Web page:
Why are we bringing citations up now?

Well, it would make your life a million times easier if you start to keep track of your citations/sources from the beginning of your research project. And thankfully, we now live in a world where there are websites and software that can help you do just this. 

Tools are your friends

There are many options in the world of citation help, but here are two of our favorites. 

For quick citations, you can use Zotero's new tool ZoteroBib. Double-check your citations against one of our Citation Quick Guides to make sure everything looks good. 

Zotero is a free citation manager where you can save citation information into your Zotero library directly from your browser. If the full-text is available, Zotero will also save the pdf in your library so you don't have to worry about saving or emailing it to yourself. As you type your paper in Word, you can connect directly to your Zotero library so that you can cite while you write. And as you write, your bibliography or works cited page is automatically generated in your paper too.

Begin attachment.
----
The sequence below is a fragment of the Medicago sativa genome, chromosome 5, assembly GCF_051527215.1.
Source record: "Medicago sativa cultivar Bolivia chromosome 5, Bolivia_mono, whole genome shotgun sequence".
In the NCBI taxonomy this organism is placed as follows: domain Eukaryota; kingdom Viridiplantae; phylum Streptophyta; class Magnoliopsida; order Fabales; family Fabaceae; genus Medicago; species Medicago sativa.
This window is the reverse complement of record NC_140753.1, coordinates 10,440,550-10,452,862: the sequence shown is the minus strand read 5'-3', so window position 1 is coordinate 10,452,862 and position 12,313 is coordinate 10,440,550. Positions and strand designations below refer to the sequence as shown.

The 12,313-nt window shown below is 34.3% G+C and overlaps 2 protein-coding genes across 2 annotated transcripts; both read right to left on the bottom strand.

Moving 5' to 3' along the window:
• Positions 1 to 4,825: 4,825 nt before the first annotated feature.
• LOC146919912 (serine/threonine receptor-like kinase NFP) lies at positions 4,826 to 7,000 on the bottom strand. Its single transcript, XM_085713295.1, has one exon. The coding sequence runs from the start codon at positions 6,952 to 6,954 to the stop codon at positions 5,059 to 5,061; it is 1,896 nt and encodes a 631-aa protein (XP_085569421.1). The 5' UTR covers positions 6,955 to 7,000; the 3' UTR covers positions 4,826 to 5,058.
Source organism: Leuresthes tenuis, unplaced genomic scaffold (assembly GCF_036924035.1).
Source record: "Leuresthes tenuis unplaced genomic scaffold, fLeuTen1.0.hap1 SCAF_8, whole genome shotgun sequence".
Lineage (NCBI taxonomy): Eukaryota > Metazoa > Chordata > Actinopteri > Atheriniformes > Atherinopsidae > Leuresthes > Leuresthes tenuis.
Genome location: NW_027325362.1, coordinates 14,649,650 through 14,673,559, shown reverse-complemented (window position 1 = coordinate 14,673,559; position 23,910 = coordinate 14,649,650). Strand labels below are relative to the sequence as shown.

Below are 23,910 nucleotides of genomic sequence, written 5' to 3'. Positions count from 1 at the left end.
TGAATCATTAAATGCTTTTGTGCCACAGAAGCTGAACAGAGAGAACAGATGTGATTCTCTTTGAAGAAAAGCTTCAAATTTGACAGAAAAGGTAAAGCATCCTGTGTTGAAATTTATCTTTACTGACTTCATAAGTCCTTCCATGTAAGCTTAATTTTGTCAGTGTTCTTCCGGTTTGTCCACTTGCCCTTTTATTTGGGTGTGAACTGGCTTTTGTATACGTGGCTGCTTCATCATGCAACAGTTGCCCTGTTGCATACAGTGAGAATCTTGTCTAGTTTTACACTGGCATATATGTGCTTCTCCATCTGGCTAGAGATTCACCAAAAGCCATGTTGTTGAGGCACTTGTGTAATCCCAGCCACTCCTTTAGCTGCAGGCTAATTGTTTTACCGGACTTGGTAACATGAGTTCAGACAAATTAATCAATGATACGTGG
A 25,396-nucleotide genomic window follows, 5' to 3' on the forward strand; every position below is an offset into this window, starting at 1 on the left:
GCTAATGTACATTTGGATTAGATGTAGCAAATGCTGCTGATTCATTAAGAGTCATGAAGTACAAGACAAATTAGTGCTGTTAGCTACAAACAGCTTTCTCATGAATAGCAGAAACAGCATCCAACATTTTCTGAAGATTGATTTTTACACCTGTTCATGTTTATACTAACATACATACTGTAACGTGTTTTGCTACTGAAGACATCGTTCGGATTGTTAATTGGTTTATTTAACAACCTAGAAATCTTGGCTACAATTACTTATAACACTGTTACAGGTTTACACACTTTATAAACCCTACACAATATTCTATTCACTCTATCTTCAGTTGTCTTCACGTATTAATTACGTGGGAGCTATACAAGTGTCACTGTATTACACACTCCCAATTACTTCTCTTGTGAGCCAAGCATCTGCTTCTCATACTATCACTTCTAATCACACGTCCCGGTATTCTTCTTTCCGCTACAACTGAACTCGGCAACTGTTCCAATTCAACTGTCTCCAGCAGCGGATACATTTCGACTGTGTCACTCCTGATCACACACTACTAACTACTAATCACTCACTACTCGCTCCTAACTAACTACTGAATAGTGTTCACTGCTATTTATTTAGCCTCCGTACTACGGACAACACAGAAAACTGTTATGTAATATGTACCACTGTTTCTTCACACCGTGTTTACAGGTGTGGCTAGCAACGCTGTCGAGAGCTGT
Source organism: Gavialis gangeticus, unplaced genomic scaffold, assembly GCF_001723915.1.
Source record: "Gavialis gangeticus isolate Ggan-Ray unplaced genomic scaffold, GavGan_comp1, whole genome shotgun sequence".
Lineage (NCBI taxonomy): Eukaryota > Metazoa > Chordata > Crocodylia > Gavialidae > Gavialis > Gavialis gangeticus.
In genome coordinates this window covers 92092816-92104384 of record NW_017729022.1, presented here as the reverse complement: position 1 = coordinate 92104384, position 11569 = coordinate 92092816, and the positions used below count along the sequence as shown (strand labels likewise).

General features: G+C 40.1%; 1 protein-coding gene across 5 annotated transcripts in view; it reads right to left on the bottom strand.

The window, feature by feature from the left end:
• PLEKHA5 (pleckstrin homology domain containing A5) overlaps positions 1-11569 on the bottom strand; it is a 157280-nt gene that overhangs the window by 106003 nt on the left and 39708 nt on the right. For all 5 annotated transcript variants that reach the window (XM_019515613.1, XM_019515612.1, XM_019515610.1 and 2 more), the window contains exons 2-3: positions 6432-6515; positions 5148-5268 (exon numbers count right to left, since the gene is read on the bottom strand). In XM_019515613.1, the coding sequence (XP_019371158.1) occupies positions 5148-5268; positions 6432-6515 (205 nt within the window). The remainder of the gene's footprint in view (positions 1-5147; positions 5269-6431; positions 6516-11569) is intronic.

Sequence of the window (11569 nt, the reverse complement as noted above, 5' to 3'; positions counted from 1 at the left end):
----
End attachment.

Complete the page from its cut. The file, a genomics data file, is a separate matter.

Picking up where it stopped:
(Nerd alert/) Zotero is a really cool citation tool. When collecting your resources online, whether they are websites or online journal articles, Zotero will save ALL the information about them, including a copy of them. There is also a Word plugin that works with Zotero, so that you can type your paper, add citations in the style you want and then automatically generate a bibliography or works cited page. (/Nerd alert).

For more information, see our Zotero guide or talk to a librarian.

The Moral of the Story
Consider using ZoteroBib or setting up an account on Zotero (or any other citation tool that you may already know of) now. Start collecting your resources and you will literally save hours off the end of your research assignment.